MPs demand veto powers over post-Brexit trade deals

Posted On: 
28th December 2018

MPs should be given veto powers on all post-Brexit trade deals, a powerful Commons committee has suggested.

MPs have called for parliament to have a 'meaningful vote' on post-Brexit trade deals
Credit: 
PA

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Ministers will formally begin negotiations on new trade deals once the UK leaves the EU in March, with the agreements due to come into force in 2021 at the end of the transition period.

But a new report from the International Trade Committee has called for parliament to be given a ‘meaningful vote’ on all trade deals negotiated by the government after the UK exits the bloc.

The document added that parliament, business, civil society, and the devolved governments should all be allowed a greater say on how new trade deals are developed, with frequent consultations held by the Government throughout the process.

There has been an on-going row over food standards post-Brexit, with campaigners raising concerns the UK could be forced to accept lower quality products - such as chlorine washed chicken from the US - in order to clinch trade deals with other countries.

The report suggests the government should lay an amendable motion in the Commons before the start of negotiations, giving MPs the chance to guide the approach taken by negotiators.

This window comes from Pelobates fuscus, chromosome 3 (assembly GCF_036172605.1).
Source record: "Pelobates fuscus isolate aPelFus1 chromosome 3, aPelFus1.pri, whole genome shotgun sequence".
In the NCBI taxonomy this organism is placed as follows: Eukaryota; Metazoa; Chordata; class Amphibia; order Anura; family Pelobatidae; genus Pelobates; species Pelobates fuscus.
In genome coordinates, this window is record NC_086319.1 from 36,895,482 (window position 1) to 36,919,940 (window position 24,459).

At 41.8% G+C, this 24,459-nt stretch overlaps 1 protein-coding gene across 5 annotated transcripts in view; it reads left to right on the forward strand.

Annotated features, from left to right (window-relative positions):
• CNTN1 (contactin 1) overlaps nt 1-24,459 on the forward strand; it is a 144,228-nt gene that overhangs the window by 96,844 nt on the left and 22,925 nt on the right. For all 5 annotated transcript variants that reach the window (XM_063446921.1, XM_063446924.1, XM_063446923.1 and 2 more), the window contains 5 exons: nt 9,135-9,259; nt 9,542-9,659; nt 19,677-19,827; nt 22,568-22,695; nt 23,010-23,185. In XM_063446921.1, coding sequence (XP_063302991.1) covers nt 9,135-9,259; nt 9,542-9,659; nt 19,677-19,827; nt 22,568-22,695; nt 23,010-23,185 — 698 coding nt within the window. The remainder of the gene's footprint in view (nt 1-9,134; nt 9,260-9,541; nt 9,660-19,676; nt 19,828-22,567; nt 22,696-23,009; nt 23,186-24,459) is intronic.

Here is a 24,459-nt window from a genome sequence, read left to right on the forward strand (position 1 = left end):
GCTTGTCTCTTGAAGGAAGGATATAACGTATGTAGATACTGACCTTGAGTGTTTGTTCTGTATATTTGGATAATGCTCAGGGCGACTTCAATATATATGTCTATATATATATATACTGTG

Committee chair SNP MP Angus MacNeil, said the Government should act with “transparency over secrecy” when negotiating any new deals.

“These agreements have the potential to affect every part of the every UK citizens life - from the quality of the food we eat to the money in our pocket,” he said.

‘We have seen what happens when the public and parliament are deliberately kept in the dark over trade negotiations.

“With so much to gain or lose, everyone has the right to be heard.

“Current government plans for the transparency and scrutiny of future trade negotiations are characteristically vague and attempt to dress poor planning up as pragmatism.

He added: “Our report makes an unequivocal argument for transparency over secrecy, consultation over concealment, and parliamentary debate over simple rubber-stamping.